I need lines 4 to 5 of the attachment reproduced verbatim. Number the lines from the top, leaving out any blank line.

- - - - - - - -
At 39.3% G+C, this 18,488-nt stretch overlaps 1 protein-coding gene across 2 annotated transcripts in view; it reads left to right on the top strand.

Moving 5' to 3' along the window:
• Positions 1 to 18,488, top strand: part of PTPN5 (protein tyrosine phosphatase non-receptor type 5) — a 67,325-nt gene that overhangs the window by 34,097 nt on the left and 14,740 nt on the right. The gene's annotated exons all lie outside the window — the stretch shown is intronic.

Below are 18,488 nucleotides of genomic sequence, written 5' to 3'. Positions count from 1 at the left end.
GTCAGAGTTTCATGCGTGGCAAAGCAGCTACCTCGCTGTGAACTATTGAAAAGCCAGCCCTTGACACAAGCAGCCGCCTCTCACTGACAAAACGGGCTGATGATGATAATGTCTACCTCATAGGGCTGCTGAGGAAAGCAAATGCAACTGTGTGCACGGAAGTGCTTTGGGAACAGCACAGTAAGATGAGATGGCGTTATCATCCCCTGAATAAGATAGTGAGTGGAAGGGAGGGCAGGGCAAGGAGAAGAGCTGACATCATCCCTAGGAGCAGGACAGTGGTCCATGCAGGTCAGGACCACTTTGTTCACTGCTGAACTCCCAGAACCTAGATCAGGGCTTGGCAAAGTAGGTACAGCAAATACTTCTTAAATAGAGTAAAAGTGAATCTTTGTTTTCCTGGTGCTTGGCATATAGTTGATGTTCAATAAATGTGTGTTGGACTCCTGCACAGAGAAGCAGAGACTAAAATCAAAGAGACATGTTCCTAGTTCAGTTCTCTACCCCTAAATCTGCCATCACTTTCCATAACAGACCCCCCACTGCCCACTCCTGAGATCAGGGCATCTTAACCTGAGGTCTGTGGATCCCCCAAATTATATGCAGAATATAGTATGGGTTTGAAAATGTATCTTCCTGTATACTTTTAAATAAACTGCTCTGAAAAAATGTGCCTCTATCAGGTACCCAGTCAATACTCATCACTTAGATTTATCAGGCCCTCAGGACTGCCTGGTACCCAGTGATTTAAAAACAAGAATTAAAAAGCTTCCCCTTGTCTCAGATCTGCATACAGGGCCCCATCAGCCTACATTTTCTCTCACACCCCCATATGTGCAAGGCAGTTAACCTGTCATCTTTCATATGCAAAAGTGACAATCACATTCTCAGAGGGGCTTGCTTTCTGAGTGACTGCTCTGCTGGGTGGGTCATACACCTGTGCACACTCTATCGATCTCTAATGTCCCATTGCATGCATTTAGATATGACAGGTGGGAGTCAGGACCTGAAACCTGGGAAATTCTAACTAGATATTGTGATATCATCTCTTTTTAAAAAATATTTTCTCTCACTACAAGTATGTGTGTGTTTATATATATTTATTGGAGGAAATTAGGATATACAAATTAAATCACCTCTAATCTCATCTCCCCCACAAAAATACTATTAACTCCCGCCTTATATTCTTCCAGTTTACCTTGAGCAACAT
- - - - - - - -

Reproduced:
Below are 18,488 nucleotides of genomic sequence, written 5' to 3'. Positions count from 1 at the left end.
GTCAGAGTTTCATGCGTGGCAAAGCAGCTACCTCGCTGTGAACTATTGAAAAGCCAGCCCTTGACACAAGCAGCCGCCTCTCACTGACAAAACGGGCTGATGATGATAATGTCTACCTCATAGGGCTGCTGAGGAAAGCAAATGCAACTGTGTGCACGGAAGTGCTTTGGGAACAGCACAGTAAGATGAGATGGCGTTATCATCCCCTGAATAAGATAGTGAGTGGAAGGGAGGGCAGGGCAAGGAGAAGAGCTGACATCATCCCTAGGAGCAGGACAGTGGTCCATGCAGGTCAGGACCACTTTGTTCACTGCTGAACTCCCAGAACCTAGATCAGGGCTTGGCAAAGTAGGTACAGCAAATACTTCTTAAATAGAGTAAAAGTGAATCTTTGTTTTCCTGGTGCTTGGCATATAGTTGATGTTCAATAAATGTGTGTTGGACTCCTGCACAGAGAAGCAGAGACTAAAATCAAAGAGACATGTTCCTAGTTCAGTTCTCTACCCCTAAATCTGCCATCACTTTCCATAACAGACCCCCCACTGCCCACTCCTGAGATCAGGGCATCTTAACCTGAGGTCTGTGGATCCCCCAAATTATATGCAGAATATAGTATGGGTTTGAAAATGTATCTTCCTGTATACTTTTAAATAAACTGCTCTGAAAAAATGTGCCTCTATCAGGTACCCAGTCAATACTCATCACTTAGATTTATCAGGCCCTCAGGACTGCCTGGTACCCAGTGATTTAAAAACAAGAATTAAAAAGCTTCCCCTTGTCTCAGATCTGCATACAGGGCCCCATCAGCCTACATTTTCTCTCACACCCCCATATGTGCAAGGCAGTTAACCTGTCATCTTTCATATGCAAAAGTGACAATCACATTCTCAGAGGGGCTTGCTTTCTGAGTGACTGCTCTGCTGGGTGGGTCATACACCTGTGCACACTCTATCGATCTCTAATGTCCCATTGCATGCATTTAGATATGACAGGTGGGAGTCAGGACCTGAAACCTGGGAAATTCTAACTAGATATTGTGATATCATCTCTTTTTAAAAAATATTTTCTCTCACTACAAGTATGTGTGTGTTTATATATATTTATTGGAGGAAATTAGGATATACAAATTAAATCACCTCTAATCTCATCTCCCCCACAAAAATACTATTAACTCCCGCCTTATATTCTTCCAGTTTACCTTGAGCAACAT